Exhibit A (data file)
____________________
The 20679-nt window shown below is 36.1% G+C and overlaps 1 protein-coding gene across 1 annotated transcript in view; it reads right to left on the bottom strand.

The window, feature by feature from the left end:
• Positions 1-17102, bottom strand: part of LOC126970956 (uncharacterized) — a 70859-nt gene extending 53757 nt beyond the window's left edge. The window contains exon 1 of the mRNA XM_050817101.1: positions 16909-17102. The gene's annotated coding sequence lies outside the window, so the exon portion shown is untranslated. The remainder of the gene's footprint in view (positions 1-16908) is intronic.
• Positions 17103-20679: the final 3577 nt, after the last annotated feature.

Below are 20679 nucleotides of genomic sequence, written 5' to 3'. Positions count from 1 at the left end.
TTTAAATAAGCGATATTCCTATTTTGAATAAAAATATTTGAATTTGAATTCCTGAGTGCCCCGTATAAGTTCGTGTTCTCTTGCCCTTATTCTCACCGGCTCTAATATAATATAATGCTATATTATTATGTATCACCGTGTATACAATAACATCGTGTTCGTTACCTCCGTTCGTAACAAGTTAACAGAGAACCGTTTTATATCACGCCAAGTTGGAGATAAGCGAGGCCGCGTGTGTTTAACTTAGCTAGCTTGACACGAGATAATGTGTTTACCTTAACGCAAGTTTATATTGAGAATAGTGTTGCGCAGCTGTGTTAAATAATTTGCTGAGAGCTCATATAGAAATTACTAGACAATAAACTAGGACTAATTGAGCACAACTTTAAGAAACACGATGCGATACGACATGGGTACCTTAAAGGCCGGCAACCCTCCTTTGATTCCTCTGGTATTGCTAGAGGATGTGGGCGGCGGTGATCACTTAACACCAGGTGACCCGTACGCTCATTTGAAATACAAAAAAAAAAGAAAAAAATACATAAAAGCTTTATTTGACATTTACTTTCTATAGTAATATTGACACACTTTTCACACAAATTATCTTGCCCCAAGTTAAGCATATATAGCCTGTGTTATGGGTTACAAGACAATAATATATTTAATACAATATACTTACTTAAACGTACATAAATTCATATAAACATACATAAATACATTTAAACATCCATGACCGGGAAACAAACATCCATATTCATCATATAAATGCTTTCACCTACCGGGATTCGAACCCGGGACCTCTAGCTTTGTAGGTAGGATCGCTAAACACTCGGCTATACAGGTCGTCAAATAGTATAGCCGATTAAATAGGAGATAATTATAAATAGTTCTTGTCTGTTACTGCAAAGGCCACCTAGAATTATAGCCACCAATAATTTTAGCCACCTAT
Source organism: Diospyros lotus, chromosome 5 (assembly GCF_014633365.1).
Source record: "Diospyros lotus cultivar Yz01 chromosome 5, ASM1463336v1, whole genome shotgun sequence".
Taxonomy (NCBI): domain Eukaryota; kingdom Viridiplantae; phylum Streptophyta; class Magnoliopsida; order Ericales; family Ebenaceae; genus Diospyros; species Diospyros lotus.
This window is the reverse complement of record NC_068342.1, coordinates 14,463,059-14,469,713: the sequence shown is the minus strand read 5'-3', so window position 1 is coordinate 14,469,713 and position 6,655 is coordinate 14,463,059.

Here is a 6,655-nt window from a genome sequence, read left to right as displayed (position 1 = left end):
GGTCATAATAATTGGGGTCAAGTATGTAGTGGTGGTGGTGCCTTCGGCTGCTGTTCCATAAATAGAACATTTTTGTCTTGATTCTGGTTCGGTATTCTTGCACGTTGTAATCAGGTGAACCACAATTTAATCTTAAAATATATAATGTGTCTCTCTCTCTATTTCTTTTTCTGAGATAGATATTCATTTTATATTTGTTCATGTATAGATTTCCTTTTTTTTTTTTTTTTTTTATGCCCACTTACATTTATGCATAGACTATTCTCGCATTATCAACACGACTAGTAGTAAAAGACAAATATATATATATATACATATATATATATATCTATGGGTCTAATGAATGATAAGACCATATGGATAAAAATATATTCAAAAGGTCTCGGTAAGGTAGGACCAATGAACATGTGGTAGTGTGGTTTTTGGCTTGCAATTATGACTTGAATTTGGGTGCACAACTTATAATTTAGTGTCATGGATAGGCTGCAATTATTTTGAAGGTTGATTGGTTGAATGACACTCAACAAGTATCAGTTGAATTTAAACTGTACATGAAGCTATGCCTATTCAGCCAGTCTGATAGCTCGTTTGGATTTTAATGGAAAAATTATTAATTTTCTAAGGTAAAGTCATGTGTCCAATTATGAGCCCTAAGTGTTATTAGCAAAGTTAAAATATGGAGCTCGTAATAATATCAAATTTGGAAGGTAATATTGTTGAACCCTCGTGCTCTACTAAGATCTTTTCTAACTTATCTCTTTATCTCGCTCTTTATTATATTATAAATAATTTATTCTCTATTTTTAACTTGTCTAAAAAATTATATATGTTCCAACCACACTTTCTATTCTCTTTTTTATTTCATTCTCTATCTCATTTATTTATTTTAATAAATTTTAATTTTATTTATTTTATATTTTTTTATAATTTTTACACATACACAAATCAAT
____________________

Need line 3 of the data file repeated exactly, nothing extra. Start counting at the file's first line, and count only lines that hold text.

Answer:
• Positions 1-17102, bottom strand: part of LOC126970956 (uncharacterized) — a 70859-nt gene extending 53757 nt beyond the window's left edge. The window contains exon 1 of the mRNA XM_050817101.1: positions 16909-17102. The gene's annotated coding sequence lies outside the window, so the exon portion shown is untranslated. The remainder of the gene's footprint in view (positions 1-16908) is intronic.